Why six million Americans go without home insurance

It's putting them at extreme risk...

Why six million Americans go without home insurance


By Kenneth Araullo

A recent study has revealed that over six million homeowners across the United States, including a significant number of Native American, Hispanic, and Black homeowners, are without homeowners’ insurance.

This lack of coverage, the Consumer Federation of America says, places them at considerable risk in the event of natural disasters or other substantial damage to their properties.

The research, reported on by USA Today, indicates that uninsured properties represent 7.4% of all properties nationwide, leaving an estimated $1.6 trillion in property value vulnerable.

Titled “EXPOSED: A Report on 1.6 Trillion Dollars of Uninsured American Homes,” the report emphasizes the broader implications of the issue, including its role in contributing further to racial inequality.

“Inequalities in who has homeowners’ insurance will likely widen the long-standing racial wealth gap, as uninsurance disproportionately impacts Hispanic, Black, and Native American homeowners. Over time, insurance access is likely to become a key decider of who can fully reap the benefits of homeownership, including maintaining their home and building wealth,” the report explained.

While the racial divide is still alive and well, home insurance pricing in general has surged for everyone in the country. A report from Guaranteed Rate Insurance LLC revealed that home premium costs rose by 19% in 2023, marking a 55% increase since 2019.

Uninsured statistics in the US

The study, which analyzed data from the 2021 American Housing Survey conducted by the US Census Bureau, found that homeowners with annual incomes under $50,000 are twice as likely to be uninsured.

Significant disparities also exist among different demographics, with 22% of Native American homeowners, 14% of Hispanic homeowners, and 11% of Black homeowners lacking insurance.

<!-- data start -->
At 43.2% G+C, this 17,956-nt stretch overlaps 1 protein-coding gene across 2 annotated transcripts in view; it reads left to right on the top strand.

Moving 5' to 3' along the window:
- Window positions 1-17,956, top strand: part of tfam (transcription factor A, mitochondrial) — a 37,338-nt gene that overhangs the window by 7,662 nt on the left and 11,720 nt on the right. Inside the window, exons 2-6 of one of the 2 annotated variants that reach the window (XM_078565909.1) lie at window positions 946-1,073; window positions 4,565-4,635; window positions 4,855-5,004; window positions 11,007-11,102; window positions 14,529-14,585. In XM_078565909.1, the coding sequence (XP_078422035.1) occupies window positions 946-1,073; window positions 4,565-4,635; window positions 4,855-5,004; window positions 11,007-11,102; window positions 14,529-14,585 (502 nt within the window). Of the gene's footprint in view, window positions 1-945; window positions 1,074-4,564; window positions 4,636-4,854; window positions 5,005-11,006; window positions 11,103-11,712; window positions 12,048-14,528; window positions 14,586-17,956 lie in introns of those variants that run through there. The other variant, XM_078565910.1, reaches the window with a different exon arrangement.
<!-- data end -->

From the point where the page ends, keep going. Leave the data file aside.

Manufactured homes and inherited properties are also revealed to be among the least likely to be insured. Meanwhile, homeowners in rural areas and specific metropolitan regions, including Houston and Miami, as well as those in Mississippi, New Mexico, and Louisiana, are the most likely to be without insurance.

Sharon Cornelissen, director of housing at the Consumer Federation of America and co-author of the report, stressed the financial vulnerability of consumers who cannot afford homeowners insurance.

“Many consumers are struggling to afford rising premiums and must go without homeowners’ insurance,” Cornelissen said. “That puts them at risk of losing everything.”

The report also suggests several measures to address these issues, including urging state insurance regulators to gather more data on insurance gaps and disparities, investing in community risk reduction and home fortification, and investigating the incidence of insurance “redlining.”

It also calls for more robust research and application of Fair Housing laws to address and rectify these disparities.

Douglas Heller, the organization’s director of insurance, underscored the broader implications of the study.

“When millions of American families simply cannot find or cannot afford insurance coverage for their home, we are all exposed,” Heller said. “Our study should be a wake-up call for lawmakers, insurance and housing regulators, and the nation’s emergency management agencies.”

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